By Daled Amos
In August 2005, New York Times columnist Maureen Dowd invoked a mother’s moral authority against President Bush on the issue of the Iraq War.
Cindy Sheehan’s son had been killed in Iraq the previous year and insisted on camping outside the Bush ranch until the president agreed to speak to her. Bush had already spoken to her, but she insisted on speaking to him again, so she could tell him why the war was wrong and the US should pull out its forces. Dowd attacked Bush’s failure to meet with her, proclaiming that regardless of his own justifications for the war
his humanitarianism will remain inhumane as long as he fails to understand that the moral authority of parents who bury children killed in Iraq is absolute.
Putting aside the moral authority of parents whose children were killed in the war yet agreed with the reasons for it — the fact remains that the idea of this kind of moral authority resonates.
For example, in 2014 the International Jewish Anti-Zionist Network announced on its website:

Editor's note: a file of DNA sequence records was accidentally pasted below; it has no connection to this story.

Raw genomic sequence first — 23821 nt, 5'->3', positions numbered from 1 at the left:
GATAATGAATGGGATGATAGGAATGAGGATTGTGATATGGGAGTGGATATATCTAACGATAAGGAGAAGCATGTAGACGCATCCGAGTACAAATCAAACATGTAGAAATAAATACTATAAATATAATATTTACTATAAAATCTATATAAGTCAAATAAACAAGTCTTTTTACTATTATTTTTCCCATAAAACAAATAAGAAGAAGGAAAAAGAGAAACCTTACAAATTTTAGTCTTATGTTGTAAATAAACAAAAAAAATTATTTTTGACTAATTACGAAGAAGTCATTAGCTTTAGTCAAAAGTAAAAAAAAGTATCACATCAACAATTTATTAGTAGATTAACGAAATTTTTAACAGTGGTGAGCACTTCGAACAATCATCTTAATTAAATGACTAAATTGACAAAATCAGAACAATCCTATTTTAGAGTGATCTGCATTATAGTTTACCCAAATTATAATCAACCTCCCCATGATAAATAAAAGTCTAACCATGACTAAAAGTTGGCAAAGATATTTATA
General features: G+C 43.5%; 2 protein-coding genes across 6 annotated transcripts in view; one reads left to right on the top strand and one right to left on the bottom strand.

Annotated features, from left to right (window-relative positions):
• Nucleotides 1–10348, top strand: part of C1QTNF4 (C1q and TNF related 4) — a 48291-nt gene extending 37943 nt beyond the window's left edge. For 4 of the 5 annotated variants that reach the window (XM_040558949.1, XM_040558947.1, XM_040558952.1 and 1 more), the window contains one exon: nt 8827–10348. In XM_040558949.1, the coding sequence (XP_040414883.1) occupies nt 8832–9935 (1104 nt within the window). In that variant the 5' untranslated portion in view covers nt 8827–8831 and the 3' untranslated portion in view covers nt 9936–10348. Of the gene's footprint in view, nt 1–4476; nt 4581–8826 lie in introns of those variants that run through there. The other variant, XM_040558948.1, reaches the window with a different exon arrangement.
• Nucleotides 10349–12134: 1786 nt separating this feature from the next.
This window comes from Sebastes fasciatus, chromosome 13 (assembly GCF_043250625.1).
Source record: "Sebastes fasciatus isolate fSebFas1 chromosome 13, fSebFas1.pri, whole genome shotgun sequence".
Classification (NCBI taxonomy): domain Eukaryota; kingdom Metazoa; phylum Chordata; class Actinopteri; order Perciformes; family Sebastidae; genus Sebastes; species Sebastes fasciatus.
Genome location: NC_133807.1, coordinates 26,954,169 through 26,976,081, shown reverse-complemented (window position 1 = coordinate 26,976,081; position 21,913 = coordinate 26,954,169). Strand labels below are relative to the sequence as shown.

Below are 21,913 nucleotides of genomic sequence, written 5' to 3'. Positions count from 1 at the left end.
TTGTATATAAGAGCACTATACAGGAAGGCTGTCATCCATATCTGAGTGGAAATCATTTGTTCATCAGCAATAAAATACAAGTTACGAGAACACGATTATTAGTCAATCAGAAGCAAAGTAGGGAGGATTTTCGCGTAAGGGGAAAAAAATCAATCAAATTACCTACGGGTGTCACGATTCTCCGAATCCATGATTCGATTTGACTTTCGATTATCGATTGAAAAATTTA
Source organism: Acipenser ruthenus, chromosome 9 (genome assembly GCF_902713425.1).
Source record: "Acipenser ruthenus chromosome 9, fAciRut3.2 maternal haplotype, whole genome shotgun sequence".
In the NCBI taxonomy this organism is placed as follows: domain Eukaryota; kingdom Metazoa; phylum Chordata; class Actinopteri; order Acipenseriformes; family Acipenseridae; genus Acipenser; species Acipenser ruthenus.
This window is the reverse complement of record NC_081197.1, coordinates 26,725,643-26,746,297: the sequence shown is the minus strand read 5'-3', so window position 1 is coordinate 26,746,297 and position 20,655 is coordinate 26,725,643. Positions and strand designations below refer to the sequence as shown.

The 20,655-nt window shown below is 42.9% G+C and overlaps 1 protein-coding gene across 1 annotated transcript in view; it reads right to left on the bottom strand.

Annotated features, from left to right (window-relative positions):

Over 300 Survivors and Descendants of Survivors of Victims of the Nazi Genocide Condemn Israel’s Assault on Gaza
313 Jewish survivors and descendants of survivors and victims of the Nazi genocide have signed this letter written in response to Elie Wiesel’s manipulation of the Nazi Genocide to attempt to justify the attacks on Gaza.
The ‘letter’ neglects to link to or even quote what Wiesel said. But it does make clear that it opposed the “ongoing genocide” of the ever-increasing Palestinian Arab population.
Looking through the 312 signatures — and the moral authority they represent — the breakdown is that the letter was signed by:
o 39 Holocaust survivors
o 97 children of survivors
o 112 grandchildren
o 13 great-grandchildren
o 51 other relatives